Building brands on the track to get success on the road


Written by: Sam Bisby

Exploring the importance of motorsport

Over the years, motorsport has evolved rapidly since its days of gentlemen racers, hedonistic lifestyles and smoking in the pit lane. However, the bigger picture of the spectacle remains: to help build brands and make money.

While it might seem unfair to be so cynical in minimising one of the most watched spectator sports on the planet down to increasing profit margins, the majority of teams in the likes of Formula 1, WRC and DTM are in it to build positive reputations and make monetary gains in the process.

Although, it shouldn’t go without saying, of course, that motorsport lends its hand to helping out the automotive industry as a whole and sees many new technologies filter down into our road cars.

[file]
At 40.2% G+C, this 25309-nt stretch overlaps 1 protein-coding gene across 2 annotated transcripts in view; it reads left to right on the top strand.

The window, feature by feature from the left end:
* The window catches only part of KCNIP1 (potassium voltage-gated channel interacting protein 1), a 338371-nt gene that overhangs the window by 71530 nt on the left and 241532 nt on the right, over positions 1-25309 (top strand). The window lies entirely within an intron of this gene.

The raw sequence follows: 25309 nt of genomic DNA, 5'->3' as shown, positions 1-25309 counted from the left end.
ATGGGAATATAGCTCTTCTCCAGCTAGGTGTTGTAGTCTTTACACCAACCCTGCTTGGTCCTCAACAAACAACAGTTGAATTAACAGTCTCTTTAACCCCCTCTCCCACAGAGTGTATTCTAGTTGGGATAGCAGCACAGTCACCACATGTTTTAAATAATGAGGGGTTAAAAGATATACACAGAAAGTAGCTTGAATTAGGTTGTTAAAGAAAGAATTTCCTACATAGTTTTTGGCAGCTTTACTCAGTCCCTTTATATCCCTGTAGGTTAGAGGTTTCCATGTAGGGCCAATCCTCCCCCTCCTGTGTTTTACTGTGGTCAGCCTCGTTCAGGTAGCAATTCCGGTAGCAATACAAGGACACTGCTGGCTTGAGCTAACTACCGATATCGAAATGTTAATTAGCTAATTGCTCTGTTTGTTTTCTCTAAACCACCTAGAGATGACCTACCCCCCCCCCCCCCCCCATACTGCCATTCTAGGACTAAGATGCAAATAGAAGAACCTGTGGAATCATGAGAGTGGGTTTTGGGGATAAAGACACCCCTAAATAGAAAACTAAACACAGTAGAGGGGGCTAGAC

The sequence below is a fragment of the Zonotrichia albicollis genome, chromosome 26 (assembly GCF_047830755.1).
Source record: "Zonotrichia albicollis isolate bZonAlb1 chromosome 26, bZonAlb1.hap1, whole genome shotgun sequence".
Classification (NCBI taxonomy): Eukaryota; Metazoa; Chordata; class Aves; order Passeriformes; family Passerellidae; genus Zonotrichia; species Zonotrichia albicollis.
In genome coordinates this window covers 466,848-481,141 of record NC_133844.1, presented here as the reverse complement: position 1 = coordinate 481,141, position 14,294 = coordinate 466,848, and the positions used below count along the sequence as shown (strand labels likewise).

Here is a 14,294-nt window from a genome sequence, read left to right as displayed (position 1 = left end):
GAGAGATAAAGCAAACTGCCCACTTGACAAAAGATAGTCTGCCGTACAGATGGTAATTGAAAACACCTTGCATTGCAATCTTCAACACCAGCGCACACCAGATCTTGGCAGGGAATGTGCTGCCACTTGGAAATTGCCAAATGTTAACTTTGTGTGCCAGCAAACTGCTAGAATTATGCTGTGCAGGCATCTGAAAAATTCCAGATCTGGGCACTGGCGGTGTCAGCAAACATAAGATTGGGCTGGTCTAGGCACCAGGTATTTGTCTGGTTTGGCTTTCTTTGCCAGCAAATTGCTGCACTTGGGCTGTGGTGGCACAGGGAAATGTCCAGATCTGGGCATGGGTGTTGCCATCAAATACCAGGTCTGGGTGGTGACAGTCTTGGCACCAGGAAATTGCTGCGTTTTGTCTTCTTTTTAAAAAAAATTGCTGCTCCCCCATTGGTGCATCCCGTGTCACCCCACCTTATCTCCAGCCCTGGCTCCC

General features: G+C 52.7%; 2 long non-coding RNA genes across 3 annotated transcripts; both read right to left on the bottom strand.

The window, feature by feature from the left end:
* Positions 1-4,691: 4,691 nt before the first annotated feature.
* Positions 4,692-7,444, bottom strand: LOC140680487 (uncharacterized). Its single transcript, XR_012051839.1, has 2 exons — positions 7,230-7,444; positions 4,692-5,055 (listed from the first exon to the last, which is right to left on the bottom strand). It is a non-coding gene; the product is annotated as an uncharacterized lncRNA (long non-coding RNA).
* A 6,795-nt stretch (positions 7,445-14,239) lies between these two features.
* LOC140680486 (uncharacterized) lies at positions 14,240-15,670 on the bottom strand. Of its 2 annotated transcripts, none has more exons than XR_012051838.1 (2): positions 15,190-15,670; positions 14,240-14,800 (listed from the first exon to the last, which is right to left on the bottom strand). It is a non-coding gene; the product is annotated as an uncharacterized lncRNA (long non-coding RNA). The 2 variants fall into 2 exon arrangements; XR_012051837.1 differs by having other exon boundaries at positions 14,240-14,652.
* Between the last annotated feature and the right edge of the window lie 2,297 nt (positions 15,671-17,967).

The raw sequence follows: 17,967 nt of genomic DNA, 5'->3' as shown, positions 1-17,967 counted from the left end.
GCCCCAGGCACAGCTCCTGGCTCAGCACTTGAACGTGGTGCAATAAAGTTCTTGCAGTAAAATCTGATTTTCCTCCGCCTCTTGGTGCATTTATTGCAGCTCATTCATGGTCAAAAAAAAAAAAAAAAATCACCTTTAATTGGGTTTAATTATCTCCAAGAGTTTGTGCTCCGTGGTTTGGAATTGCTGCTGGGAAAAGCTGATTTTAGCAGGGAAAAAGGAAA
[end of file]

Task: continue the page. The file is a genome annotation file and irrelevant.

Mercedes reign supreme 

It’s fair to say that Mercedes-AMG frankly dominated the 2014 Formula 1 season, with World Champion Lewis Hamilton and close rival and teammate Nico Rosberg blitzing the rest of the field to take both the team and individual titles. 

This April saw Mercedes-Benz as a car company send out a press release titled ‘Strongest Sales Month for Mercedes-Benz in the Company’s History’. March saw the Stuttgart firm sell 183,467 cars to customers, 15.7 per cent increase year-on-year, while a record 429,602 vehicles were sold in Q1, a 14.8 per cent increase over the first quarter of 2014.

Although there has been no secret in Mercedes rapidly expanding its range of vehicles almost on a monthly basis, the success of the brand can no doubt also be credited to its victories in motorsport. When up to 450 million people are watching your brand win races week in week out, there’s bound to be a positive effect, and that’s why it can be worth the investment.

To have such triumphs in F1, as well as a highly-marketable driver such as Lewis Hamilton, really starts to evoke the whole “I drive the car of a championship-winning team” or “me and Lewis Hamilton have the same company car” feeling, whether that is conscious or otherwise.